One of the merits of using cardboard as a material for construction is the fact that it’s lightweight. And lightweight tools are always easier to use compared to heavy equipment. On top of that, unlike plastic, it’s biodegradable and safe for the environment. This DIY cardboard magnifying glass is an easy, simple plan to follow—although you’ll need to have a bi-convex lens on hand.
|Materials:||Paint bucket/plastic pail, flower dome/plastic wrap, water|
Ever heard of the magnifying effect of the water drop? Because the drop’s surface is curved outwards, it creates a shape that’s akin to that of a convex lens. And when light tries to pass through that curvature, the rays are forced to bend inwards, thereby creating an image that appears larger than its object.
An opposite effect is seen if the water is poured into a cup. Due to the capillary effect, its surface is forced to bend inwards, hence creating a surface that resembles that of a concave lens. We all know such lenses often bend rays outward, ultimately generating images that appear smaller than the actual objects.
These principles are the same ones applied in this DIY water magnifying glass.
If you want to make the perfect magnifying glass at home, use lightweight material and ensure its diameter is significantly large. Some say there’s no such thing as perfect when it comes to magnifying glasses, but we say perfect is relative. Only YOU know what you want to use the device for. If you carefully follow the instructions, we’re certain that you’ll be able to build one that’s distortion-free.
We would never substitute an acrylic lens for glass while building a magnifying glass. Glass has been the go-to material for ages, but if you’ve ever used acrylic lenses before, you know you’re missing out on a lot. Its strength, stiffness, and the clarity of images produced are just unmatched. Glass seems like the natural choice, but in our books, acrylic takes home the win.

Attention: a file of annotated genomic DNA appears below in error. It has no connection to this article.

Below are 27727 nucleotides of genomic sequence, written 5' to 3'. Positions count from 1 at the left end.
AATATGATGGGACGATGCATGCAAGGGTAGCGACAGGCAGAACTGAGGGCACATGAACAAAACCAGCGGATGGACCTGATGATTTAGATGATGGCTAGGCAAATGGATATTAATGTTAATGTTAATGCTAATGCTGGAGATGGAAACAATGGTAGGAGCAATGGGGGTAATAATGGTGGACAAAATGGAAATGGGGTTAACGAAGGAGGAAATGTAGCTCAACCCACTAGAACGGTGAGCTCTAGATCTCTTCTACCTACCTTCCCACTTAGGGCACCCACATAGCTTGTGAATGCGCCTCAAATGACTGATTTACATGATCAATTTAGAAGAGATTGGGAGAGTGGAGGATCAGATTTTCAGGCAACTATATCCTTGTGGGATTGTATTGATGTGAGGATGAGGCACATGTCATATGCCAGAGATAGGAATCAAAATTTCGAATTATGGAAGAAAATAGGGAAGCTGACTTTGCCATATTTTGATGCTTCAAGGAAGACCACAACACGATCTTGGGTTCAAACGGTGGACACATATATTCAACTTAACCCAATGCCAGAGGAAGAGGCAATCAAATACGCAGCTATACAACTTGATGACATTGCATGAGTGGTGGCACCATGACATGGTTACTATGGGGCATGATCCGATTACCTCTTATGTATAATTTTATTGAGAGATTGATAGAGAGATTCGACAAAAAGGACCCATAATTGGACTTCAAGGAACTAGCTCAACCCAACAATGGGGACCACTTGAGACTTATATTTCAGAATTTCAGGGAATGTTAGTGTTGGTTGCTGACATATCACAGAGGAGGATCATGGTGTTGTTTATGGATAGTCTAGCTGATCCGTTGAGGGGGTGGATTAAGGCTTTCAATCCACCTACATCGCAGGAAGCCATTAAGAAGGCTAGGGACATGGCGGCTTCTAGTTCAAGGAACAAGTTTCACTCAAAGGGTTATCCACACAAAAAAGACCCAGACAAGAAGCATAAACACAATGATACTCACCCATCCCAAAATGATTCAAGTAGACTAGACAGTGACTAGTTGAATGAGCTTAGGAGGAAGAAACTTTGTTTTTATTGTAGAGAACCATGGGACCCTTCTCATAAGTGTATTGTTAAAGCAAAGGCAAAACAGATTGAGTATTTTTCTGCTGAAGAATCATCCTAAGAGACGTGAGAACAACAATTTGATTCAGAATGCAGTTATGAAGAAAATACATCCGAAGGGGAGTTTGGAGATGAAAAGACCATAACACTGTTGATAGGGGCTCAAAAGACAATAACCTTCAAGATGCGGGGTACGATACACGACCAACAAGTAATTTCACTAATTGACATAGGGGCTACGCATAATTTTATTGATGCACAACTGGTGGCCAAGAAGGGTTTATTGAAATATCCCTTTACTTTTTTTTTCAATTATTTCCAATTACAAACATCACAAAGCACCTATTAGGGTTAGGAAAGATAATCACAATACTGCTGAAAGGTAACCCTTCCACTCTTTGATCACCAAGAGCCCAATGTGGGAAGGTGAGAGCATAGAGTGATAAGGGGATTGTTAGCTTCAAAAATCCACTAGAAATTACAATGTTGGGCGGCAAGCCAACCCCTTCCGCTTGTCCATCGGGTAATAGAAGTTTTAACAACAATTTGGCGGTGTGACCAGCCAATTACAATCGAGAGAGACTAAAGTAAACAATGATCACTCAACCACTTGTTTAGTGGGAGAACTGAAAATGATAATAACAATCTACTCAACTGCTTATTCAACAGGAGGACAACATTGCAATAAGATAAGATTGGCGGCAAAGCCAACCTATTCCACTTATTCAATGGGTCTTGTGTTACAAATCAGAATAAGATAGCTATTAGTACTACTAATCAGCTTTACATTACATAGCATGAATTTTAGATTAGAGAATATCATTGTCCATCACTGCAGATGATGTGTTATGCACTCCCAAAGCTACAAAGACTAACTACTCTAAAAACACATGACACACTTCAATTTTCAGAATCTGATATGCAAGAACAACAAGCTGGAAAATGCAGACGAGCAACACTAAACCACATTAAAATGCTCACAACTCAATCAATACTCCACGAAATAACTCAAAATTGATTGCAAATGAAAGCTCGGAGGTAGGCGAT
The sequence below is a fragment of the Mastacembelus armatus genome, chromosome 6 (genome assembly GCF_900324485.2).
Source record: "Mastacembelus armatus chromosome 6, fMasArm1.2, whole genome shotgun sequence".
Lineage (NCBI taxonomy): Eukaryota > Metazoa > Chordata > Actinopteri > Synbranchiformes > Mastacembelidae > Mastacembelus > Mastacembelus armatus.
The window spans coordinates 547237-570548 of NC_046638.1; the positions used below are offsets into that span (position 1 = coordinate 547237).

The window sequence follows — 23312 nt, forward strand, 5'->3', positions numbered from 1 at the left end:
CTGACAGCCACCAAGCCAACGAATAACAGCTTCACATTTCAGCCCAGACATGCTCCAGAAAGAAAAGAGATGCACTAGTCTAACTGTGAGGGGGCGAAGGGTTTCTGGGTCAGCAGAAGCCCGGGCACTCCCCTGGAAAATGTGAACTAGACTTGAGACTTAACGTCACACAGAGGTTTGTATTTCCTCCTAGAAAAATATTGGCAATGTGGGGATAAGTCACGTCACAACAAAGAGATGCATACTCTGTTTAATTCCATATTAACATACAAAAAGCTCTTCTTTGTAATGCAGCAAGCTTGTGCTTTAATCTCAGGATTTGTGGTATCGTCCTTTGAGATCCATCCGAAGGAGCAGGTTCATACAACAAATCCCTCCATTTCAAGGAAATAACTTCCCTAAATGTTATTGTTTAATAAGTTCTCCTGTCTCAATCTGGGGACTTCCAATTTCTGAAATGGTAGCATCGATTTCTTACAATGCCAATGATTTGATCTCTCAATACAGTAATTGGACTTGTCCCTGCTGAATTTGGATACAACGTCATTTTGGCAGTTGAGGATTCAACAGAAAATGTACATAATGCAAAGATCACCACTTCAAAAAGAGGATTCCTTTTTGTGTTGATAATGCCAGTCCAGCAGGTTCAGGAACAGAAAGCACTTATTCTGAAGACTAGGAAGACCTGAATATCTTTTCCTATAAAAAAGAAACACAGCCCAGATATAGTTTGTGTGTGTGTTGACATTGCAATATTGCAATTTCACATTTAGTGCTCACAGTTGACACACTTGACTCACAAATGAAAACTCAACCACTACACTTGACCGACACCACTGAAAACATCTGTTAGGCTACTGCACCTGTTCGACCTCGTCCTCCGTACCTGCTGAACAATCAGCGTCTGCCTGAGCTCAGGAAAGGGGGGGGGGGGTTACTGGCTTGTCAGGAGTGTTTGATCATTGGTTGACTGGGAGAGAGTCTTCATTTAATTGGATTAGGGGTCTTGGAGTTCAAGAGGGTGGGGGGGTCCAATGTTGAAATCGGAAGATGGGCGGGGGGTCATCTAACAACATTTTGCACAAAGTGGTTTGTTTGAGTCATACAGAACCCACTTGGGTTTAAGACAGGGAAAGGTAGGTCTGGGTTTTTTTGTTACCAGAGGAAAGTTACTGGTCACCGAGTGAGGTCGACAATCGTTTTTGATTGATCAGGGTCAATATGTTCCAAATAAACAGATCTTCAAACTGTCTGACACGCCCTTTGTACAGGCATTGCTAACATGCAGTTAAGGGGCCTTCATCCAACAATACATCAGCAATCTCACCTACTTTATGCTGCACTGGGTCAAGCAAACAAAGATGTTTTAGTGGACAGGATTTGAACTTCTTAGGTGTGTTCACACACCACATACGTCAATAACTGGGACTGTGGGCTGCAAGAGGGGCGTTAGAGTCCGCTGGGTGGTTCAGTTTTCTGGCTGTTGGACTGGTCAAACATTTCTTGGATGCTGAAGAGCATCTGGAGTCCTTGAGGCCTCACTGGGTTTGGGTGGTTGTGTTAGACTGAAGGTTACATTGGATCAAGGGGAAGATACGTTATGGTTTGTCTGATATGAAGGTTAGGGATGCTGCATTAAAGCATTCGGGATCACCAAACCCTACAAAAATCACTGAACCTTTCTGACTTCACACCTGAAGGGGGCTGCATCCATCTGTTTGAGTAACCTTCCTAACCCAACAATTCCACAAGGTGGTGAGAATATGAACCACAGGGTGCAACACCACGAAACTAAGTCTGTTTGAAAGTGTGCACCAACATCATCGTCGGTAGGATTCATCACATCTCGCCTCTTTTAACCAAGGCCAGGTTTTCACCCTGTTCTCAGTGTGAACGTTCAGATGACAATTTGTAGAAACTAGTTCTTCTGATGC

Commercial or homemade, a working magnifying glass should at least make objects appear 2 times bigger. That means the average power is 2X. The highest magnification that you can get with a DIY magnification glass is 3X, but if you go buy one, you might get a 10X magnification. Any power that’s higher than 10X is just ridiculous, as it will be difficult to use—the higher the magnification, the smaller the lens.
No, because concave lenses can only generate diminished images. The images that you’ll get to see will be as small as the size of a pinhole. That outward curve of the convex lens is what makes all the difference in the equation. The rays are refracted outwards, and then converge to enlarge the object.
You don’t have to buy a magnifying glass if you have all the tools and materials at your disposal. A DIY project like this one is great for you, in the sense that it gives you the opportunity to explore your creative side. You’ll marvel at the empowering feeling of creating something that very few people can create!
Featured Image Credit: Agence Olloweb, Unsplash
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Robert’s obsession with all things optical started early in life, when his optician father would bring home prototypes for Robert to play with. Nowadays, Robert is dedicated to helping others find the right optics for their needs. His hobbies include astronomy, astrophysics, and model building. Originally from Newark, NJ, he resides in Santa Fe, New Mexico, where the nighttime skies are filled with glittering stars.